LOUISVILLE, Ky. — A former Catholic priest dying of cancer was sentenced today to 15 years in prison for sexually abusing a teenage boy at a church, with a judge saying it was time for the former clergyman to “face the consequences.”
James Schook, who sought several delays to his criminal case, glanced at his family members in the courtroom before being taken into custody Friday morning.
Schook, 66, made no statements and did not testify during his April trial in Louisville.
The trial had been repeatedly delayed after Schook was indicted on sex abuse charges in 2011. He had argued that he was too frail from late-stage skin cancer and on too many medications to stand trial.
During the sentencing hearing, Schook’s attorney, David Lambertus, urged the judge to keep Schook out of prison by allowing him to serve out his term on probation. Lambertus also asked if Schook could remain out of prison on bond while his case is appealed.
“It would make a joke of the appeal if Mr. Schook goes to prison, dies there and then an appeals court” finds an error in the criminal trial, Lambertus said.
Jefferson County Circuit Judge Mitch Perry denied both requests, saying it was time for Schook to “face the consequences of his actions.”
Schook’s accuser at trial said he was 13 when he began carrying on a yearslong sexual relationship with Schook at St. Rita Catholic Church in Louisville. He said the two would often meet in Schook’s room in the rectory.
Another alleged victim, Michael Stansbury, who also testified at the trial, said Friday that he was relieved to see Schook being led away to prison. Schook was charged with one count of abusing Stansbury at a different church in the 1970s, but the jury did not convict on that charge.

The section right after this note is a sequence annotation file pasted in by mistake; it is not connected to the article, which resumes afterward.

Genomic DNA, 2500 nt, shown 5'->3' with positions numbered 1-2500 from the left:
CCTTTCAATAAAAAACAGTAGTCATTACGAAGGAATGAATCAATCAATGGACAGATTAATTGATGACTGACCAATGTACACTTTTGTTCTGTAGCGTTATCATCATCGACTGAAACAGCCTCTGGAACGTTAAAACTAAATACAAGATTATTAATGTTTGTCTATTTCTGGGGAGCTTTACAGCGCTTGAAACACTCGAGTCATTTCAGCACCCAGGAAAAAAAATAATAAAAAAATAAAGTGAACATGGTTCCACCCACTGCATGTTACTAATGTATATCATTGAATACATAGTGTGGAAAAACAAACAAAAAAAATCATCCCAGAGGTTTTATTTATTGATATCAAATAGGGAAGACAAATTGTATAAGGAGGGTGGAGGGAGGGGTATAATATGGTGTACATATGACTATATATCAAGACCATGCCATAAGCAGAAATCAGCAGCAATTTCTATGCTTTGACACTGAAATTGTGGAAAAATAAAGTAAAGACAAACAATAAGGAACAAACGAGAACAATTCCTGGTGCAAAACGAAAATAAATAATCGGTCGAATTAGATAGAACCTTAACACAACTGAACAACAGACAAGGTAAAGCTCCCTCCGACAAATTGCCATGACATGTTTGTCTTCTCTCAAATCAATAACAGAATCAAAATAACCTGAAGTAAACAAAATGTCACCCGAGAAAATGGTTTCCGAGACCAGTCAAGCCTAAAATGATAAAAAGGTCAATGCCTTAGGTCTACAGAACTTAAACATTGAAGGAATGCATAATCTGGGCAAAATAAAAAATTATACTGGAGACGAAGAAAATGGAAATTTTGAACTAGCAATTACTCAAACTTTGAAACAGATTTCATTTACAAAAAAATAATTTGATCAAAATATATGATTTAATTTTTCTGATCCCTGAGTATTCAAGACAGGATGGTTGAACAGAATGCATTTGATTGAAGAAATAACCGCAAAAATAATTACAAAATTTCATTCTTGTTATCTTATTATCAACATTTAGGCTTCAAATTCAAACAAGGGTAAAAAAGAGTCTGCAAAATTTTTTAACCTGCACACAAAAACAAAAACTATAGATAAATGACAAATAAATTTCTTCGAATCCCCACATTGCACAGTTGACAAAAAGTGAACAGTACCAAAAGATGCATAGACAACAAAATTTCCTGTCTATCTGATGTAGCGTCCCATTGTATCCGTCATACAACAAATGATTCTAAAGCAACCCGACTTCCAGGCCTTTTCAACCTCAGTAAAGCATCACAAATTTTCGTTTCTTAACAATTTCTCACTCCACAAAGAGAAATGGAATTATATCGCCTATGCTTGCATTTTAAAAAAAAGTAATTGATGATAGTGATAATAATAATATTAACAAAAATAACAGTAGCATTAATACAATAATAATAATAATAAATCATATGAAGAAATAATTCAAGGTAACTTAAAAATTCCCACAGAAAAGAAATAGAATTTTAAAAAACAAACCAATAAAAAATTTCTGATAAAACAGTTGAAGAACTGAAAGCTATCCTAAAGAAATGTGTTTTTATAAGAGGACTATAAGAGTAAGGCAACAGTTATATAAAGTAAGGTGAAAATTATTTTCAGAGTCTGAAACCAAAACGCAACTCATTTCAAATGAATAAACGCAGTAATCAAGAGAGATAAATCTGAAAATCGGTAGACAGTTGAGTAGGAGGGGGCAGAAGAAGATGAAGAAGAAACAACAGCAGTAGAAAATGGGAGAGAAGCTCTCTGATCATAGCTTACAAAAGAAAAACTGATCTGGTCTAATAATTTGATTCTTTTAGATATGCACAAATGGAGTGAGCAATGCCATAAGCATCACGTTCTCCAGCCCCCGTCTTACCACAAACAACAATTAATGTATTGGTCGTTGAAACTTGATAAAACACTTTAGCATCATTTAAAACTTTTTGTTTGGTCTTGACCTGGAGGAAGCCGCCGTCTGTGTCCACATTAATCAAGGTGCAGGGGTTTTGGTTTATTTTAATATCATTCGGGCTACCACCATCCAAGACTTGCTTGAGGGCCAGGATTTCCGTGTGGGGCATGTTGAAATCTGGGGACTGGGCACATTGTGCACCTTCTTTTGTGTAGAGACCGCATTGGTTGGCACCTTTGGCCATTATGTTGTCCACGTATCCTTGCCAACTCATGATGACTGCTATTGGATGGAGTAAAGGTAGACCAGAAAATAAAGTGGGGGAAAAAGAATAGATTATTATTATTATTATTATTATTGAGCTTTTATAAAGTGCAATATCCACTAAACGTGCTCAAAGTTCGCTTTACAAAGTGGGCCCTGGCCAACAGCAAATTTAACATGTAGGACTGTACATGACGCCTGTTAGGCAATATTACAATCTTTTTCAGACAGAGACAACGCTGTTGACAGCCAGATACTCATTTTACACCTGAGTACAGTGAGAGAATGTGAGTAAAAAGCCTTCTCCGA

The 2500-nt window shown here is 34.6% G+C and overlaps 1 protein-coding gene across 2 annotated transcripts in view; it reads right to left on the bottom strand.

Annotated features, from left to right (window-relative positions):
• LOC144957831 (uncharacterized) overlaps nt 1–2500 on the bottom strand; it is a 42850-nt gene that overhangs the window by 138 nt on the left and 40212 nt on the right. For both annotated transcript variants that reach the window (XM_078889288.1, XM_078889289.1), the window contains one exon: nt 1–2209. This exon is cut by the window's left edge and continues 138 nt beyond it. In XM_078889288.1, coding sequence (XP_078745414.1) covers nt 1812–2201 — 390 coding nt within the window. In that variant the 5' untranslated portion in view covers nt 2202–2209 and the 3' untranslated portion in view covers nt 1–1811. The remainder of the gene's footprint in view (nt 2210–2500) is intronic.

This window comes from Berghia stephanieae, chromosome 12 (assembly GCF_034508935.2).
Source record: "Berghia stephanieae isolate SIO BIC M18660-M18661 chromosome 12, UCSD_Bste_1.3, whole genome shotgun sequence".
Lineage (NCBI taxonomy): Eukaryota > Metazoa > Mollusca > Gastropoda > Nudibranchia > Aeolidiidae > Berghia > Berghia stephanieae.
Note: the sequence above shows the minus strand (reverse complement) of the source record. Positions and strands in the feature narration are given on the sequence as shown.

“It felt very good to see him finally led away into custody instead of always walking out of the courtroom,” said Stansbury, who was the first alleged victim to come forward with allegations against Schook. “So that did give me a sigh of relief, it helps bring down the anxiety a little bit.”
The Associated Press does not typically identify victims of sexual abuse, but Stansbury has spoken publicly on several occasions about the alleged abuse.
Stansbury said he has long since left the Catholic Church, but he said Friday he was encouraged by Pope Francis’ recent announcement that he would meet with abuse victims at the Vatican. Francis declared that the church would have “zero tolerance” for clergy members who hurt children.
“I think it’s a step in the right direction,” Stansbury said. “I think he’s going to do a much better job than what his (predecessor) did.”
Lambertus declined to comment outside the courtroom, but he expressed reservations to Perry during the hearing that Schook would not get the care he needed in prison.
John Balliet, an assistant county prosecutor, said the state’s prisons deal with lots of sick inmates.
“We think the prison system is up to the task and will take care of him,” Balliet said.